Medical waste disposal for clinics, and other health care facilities, in Texas has recently changed. The Texas legislature revised the rules during their 84th regular session, and made them effective as of this past May 26th. If you are not familiar with the changes, and make accommodations for them, you could be facing repercussions in the future.
In Texas, medical waste management includes its collection, handling, storage, transport and processing. The regulations in place are applied to any individual or entity that is involved in any aspect of controlling and managing medical waste. That term – medical waste – refers to treated and untreated waste from health care facilities that contains human and animal waste, bulk blood and bodily fluids, microbiological waste, pathological waste and contaminated sharps.
What Kind of Medical Waste Generator Are You?
In Texas, there are two types of medical waste generators that your facility can be classified as:
- SQG – A small quantity generator (SQG) is one that produces less than 50 pounds of medical waste each month.
- LQG – A large quantity generator (LQG) is producing 50 pounds or more of medical waste every month.
Neither of these types of medical waste generators is required to obtain a permit in order to store medical waste on site, so long as it consists only of waste that has been produced by that facility. Medical waste should be securely stored on site, and not interfere with overall objective of the health care facility.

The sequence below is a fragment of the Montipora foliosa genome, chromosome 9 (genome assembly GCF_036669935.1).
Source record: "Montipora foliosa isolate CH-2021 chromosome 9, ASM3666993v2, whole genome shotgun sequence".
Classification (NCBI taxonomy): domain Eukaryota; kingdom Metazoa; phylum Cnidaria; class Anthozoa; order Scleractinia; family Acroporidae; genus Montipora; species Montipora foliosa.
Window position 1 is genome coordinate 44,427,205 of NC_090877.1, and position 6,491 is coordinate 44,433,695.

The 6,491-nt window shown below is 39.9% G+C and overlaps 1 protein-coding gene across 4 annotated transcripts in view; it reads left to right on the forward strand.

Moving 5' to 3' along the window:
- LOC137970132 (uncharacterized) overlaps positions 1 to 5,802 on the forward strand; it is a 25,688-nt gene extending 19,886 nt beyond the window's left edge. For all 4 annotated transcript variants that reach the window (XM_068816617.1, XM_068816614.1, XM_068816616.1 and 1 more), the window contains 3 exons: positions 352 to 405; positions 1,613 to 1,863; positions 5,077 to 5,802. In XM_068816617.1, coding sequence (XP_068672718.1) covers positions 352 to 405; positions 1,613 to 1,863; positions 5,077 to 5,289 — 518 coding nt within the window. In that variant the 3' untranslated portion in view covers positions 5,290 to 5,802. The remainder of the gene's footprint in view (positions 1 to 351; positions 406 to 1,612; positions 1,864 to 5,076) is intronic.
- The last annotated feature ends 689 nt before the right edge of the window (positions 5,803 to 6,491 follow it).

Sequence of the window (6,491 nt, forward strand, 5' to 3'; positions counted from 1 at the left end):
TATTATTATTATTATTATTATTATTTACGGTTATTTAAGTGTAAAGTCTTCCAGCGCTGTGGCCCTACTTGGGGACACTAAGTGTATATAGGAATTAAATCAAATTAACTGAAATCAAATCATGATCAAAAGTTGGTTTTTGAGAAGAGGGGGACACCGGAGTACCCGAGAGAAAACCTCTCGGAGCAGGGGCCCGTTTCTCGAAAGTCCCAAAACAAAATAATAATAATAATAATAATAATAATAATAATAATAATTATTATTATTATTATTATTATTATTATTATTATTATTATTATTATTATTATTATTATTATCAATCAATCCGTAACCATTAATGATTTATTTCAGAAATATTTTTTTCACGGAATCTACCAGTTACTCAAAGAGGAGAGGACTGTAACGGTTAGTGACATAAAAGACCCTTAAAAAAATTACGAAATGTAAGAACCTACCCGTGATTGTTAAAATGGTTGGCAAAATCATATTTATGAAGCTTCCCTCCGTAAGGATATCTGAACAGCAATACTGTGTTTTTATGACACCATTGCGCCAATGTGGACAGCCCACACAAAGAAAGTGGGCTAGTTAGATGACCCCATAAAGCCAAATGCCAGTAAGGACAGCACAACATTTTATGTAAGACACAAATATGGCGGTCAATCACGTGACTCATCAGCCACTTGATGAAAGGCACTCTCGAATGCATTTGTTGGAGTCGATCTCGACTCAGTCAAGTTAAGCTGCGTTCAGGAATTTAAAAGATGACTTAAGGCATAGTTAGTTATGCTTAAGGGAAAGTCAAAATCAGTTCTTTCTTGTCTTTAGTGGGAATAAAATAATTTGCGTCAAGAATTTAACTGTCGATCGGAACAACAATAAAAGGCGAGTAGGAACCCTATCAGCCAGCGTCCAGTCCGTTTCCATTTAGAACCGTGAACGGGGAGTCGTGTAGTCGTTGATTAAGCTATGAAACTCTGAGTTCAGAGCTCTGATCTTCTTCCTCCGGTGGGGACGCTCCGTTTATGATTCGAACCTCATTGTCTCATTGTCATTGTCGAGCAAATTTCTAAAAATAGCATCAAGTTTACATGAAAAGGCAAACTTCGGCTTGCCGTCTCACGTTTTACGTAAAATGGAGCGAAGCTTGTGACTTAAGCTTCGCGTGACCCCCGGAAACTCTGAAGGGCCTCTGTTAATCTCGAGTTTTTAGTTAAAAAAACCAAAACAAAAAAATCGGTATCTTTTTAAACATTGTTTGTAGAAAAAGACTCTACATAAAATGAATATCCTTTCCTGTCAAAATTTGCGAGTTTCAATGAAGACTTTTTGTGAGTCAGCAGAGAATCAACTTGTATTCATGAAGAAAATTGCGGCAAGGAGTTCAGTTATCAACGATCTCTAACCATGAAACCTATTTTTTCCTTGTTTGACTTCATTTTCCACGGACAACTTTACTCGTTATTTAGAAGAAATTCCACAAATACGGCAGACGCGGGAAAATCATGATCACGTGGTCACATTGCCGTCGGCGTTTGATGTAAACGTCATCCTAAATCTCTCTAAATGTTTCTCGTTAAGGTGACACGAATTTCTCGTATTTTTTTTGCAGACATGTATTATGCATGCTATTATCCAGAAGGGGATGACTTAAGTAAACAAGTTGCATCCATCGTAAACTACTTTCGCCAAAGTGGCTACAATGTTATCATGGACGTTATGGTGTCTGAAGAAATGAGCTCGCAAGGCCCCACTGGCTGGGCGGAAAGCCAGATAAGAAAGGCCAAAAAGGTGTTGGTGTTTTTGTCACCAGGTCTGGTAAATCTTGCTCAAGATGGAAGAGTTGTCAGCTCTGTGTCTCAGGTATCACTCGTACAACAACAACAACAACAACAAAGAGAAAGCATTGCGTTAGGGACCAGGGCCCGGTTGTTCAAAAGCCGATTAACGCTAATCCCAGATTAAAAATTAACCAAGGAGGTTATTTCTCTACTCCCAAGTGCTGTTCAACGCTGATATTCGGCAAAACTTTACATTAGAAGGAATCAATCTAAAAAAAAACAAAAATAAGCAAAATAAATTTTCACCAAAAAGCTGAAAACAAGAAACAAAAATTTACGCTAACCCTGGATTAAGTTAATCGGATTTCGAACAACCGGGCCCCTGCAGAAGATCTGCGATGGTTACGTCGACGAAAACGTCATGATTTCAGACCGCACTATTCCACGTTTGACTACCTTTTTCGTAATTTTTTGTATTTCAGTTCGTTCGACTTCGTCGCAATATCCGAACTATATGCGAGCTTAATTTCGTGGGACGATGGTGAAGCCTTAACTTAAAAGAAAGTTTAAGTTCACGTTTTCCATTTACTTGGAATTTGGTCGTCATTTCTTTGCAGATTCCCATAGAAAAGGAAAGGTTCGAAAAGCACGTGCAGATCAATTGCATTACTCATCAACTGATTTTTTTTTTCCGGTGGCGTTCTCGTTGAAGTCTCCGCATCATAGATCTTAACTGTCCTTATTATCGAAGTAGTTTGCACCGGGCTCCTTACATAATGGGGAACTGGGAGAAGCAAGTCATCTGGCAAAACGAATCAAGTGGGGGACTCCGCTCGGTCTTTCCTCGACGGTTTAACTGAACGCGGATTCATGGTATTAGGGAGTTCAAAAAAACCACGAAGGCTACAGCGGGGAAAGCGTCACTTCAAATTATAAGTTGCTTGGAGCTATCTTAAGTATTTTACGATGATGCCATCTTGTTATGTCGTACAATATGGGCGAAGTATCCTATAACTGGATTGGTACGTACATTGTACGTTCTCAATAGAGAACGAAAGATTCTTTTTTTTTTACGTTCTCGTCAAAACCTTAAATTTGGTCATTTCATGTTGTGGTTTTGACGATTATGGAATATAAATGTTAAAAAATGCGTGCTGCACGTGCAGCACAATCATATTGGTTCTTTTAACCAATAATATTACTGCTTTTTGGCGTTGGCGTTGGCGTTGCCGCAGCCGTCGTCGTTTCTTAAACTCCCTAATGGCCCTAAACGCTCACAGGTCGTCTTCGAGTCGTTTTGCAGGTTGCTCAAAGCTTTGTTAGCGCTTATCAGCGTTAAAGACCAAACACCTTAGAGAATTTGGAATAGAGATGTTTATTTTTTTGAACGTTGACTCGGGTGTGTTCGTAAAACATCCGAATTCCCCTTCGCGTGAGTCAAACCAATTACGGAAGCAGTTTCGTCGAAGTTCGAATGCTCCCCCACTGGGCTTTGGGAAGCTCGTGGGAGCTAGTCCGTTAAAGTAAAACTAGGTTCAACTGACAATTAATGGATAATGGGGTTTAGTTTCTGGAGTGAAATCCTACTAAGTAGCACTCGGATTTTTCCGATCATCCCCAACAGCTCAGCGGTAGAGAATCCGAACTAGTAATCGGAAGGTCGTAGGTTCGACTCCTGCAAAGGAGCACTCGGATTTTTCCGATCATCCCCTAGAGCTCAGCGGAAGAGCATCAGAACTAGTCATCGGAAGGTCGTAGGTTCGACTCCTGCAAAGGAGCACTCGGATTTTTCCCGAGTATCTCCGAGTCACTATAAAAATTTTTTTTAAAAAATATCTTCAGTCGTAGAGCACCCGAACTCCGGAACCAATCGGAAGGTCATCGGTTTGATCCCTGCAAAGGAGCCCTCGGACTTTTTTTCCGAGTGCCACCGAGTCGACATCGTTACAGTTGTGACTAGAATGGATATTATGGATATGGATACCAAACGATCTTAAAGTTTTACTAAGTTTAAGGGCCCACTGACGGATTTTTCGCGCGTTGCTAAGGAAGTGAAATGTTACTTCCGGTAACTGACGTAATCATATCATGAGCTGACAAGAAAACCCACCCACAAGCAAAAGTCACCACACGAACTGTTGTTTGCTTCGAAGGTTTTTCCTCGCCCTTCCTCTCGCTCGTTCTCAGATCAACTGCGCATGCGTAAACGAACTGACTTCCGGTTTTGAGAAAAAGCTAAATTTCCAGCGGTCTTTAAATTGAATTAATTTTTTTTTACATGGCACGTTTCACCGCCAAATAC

Can You Transport Your Own Medical Waste to a Processing Facility?
Regardless of the type of medical waste generator your Texas clinic is, you will need to have it removed safely from your facility. If you are an SQG, you can do this yourself without the need of any special permit or registration. An LQG however you will need to obtain a special registration, and submit an annual summary of the medical waste disposal transport.
Both types of medical waste generators do need to maintain records of each shipment of medical waste leaving the facility in the form of a manifest. The information contained in these manifests must be in accordance with state laws, providing an extensive record of the type and amount of medical waste leaving your facility. Most health care providers find it simpler to use separate companies, like MedWaste Management for this purpose.
Not only does working with a third party take the burden of transporting medical waste off of your shoulders, it ensures that you are in full compliance with the myriad of regulations handed down by the Texas legislature. Medical waste disposals for hospitals is an enormous responsibility, and with these new rules, it has become even more difficult for Texas health care providers to keep up and stay compliant on their own.